•  Bubba will not like paying higher taxes. (0+ / 0-)

          And when his taxes go up, he's going to be angry at his R congresscritters. They will feel the heat for this.

          If you can believe crazy things called facts and reality, the polling indicates that R's will take about twice as much heat as the D's when the curb is stepped off of.

          Finally, when has this ever been tried?

          we have apparently learned nothing from 40 years of a hard line neoconservative GOP. People still really think that you can successfully threaten Republicans with their own hypocrisy.
          The last example I can dredge up is when Clinton beat the crap out of Gingrich.

          Yes, I think we can indeed threaten the R's and win on this. If they dig in their heels, another 20 or 30 of them can go spend more time with their accountants after the midterms.

          How many divisions does OWS have?

          by Diebold Hacker on Mon Dec 10, 2012 at 03:25:37 PM PST

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          •  It's not about who wins, politically. (0+ / 0-)

            Republican Congresspeople are going to have a hard time selling their opposition. But they don't even have to think about it until mid 2014, at the earliest, and there are lots of ways to spin it that don't sound nearly as awful to constituents as "the GOP raised taxes." Will it work? Personally, I doubt it, but what you or I think is totally immaterial. Republicans will go with it, or they'll find some other justification for continuing to stonewall. It's a central tenet in GOP ideology, it's going to take a lot to move them on this point, and just sitting back and expecting the threat of opinion polls to do the job for us is ludicrous. If that worked, we wouldn't still get the constant barrage of GOP-filled trial balloons concerning privatizing social security or Medicare. Heck, they'll probably just ignore the polls that don't agree with their preconceptions, as they did up through election night last month.

            So, yeah, maybe the Democrats "win," politically speaking. Pardon me if I don't leap for joy at that prospect. I'd rather the Democrats win elections than the Republicans, absolutely. But that's not why I vote Democratic in the first place. If the only goal is to one-up the GOP, then, yes, this is a workable strategy. But if the goal is to run the country responsibly (or attempt to as much as is possible in the face of an opposition party that has no interest in doing so), then it's wildly irresponsible. "Trying to solve the problem" trumps "blaming the other guy for not solving the problem" every time.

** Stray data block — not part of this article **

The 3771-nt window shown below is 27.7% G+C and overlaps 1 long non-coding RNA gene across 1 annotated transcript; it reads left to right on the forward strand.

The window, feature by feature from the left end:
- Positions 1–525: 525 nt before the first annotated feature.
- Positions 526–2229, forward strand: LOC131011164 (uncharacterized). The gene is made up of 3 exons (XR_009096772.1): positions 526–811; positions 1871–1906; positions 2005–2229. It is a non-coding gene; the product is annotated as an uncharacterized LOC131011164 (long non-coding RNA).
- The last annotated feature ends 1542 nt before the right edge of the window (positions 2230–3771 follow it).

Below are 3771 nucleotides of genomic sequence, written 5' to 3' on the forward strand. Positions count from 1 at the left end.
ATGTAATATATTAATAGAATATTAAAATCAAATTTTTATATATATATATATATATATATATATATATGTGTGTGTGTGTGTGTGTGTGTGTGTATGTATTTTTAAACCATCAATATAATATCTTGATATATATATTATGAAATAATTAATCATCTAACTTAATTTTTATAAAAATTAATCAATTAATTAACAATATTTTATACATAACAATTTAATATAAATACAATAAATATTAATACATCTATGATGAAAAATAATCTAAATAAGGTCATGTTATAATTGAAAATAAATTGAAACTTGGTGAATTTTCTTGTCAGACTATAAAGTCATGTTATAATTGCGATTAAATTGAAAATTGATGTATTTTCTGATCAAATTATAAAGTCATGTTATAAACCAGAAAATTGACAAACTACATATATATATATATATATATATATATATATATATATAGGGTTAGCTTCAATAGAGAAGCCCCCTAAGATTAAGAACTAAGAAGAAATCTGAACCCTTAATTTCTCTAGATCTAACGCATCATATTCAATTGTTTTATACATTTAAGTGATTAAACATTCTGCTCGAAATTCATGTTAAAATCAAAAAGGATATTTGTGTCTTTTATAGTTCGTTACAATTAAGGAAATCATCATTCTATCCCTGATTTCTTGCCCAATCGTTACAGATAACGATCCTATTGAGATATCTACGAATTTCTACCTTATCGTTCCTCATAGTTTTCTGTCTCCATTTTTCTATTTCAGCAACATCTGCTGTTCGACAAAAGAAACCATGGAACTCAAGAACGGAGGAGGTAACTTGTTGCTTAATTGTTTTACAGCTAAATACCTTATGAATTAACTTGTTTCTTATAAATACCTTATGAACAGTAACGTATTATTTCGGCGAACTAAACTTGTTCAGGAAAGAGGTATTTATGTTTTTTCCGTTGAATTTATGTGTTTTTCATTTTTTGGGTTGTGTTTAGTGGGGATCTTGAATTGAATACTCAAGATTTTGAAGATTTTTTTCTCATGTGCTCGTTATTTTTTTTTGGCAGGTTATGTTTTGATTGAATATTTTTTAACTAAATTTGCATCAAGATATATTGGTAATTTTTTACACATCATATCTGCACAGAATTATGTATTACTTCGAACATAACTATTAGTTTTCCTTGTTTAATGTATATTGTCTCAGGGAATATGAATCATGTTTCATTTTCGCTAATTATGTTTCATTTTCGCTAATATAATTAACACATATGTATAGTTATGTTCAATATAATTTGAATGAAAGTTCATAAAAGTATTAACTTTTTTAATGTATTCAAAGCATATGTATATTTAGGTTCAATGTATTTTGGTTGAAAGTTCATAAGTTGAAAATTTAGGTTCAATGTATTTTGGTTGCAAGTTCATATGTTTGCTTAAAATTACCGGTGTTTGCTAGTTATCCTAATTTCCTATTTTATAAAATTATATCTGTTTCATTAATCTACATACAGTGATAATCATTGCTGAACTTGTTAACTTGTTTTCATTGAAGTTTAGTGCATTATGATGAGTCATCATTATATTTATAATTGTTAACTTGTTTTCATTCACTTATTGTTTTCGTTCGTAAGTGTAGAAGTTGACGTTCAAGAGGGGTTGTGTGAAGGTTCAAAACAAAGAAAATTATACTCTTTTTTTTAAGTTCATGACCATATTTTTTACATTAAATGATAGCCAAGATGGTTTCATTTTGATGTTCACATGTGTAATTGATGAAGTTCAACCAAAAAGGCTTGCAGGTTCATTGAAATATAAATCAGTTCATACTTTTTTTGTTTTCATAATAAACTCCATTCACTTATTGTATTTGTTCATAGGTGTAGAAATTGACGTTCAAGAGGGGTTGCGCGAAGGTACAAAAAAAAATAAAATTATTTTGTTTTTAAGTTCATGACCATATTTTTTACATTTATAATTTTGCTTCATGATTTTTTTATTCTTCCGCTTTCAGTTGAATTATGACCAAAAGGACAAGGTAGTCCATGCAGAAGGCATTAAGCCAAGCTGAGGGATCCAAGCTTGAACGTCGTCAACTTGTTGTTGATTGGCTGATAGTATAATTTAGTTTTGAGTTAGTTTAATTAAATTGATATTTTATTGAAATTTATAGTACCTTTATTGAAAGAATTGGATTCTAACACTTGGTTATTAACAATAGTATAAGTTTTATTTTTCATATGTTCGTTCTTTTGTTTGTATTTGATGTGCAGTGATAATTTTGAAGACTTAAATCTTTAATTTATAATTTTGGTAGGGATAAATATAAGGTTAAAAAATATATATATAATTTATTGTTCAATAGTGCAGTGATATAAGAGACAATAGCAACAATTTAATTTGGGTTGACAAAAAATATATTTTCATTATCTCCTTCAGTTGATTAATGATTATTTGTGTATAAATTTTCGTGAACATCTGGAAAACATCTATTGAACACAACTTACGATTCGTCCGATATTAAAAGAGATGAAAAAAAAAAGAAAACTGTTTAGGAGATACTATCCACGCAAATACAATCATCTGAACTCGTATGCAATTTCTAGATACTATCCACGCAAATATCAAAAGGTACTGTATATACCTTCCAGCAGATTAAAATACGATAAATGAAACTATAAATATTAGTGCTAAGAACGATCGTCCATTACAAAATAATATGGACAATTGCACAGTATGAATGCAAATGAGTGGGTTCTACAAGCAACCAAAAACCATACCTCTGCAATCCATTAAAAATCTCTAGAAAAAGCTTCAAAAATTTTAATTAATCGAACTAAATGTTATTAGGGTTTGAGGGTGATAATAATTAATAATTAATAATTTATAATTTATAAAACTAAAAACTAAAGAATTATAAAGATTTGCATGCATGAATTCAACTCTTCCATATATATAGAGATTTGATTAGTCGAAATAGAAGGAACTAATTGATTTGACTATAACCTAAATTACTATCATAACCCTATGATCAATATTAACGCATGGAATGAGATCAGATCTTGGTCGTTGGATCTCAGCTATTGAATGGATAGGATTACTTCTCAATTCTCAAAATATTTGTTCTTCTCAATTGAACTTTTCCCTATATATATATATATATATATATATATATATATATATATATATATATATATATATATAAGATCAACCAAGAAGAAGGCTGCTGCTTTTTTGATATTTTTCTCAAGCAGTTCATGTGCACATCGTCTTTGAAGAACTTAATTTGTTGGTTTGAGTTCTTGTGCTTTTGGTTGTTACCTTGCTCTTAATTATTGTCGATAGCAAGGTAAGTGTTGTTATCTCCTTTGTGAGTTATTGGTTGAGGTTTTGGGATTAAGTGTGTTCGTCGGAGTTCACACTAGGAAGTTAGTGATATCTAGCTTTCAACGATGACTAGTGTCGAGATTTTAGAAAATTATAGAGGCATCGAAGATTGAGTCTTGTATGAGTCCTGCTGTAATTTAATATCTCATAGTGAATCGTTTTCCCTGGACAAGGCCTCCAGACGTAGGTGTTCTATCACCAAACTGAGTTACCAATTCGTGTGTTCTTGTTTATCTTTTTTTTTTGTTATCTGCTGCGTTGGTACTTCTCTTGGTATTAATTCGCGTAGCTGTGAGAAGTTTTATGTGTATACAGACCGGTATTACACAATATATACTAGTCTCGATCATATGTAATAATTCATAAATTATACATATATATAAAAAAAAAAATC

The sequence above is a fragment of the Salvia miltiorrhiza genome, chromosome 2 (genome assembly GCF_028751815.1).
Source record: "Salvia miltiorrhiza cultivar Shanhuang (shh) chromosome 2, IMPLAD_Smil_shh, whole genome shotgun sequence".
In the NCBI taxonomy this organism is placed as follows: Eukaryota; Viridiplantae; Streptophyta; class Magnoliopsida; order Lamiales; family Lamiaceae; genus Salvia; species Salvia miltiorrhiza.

We can quibble over what Obama's position in negotiations should be. There are certain things we should not be willing to trade in search of a resolution. If that means that we don't actually solve something, oh well. In that case, you wind up in the same position, but you at least made an attempt. If you can't score an actual solution, I'm fine with salvaging a political win over your opponent. But that's not what we should be aiming for.

            •  I would like to break their party. (0+ / 0-)

              This has that potential. Their party is fracturing, and in the long run, the demographics are slipping out from under them. America would be a better place if the R party was no more.

              Now, the "sensible", business arm of their party is in direct conflict with the "crazy" arm.

              So in the sense that this situation could drive an nice big wedge in there, it is all about scoring political points, and winning.

              I would gladly trade two years of national pain for a marginalized R party.

              We have the upper hand, and all we have to do is run out the clock. If we talk with Boney while that's happening, fine.

              How many divisions does OWS have?

              by Diebold Hacker on Mon Dec 10, 2012 at 04:59:39 PM PST

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              •  Y'know, honestly, I respect that. (0+ / 0-)

                I'm just not really comfortable with it as a strategy. That's a pretty big gamble to make, and I'm not convinced that we have the right to force Americans through this kind of hardship for political goals. Even if I do agree that the country would be better off, in the end, with the (current) GOP humbled. But I can certainly see the appeal.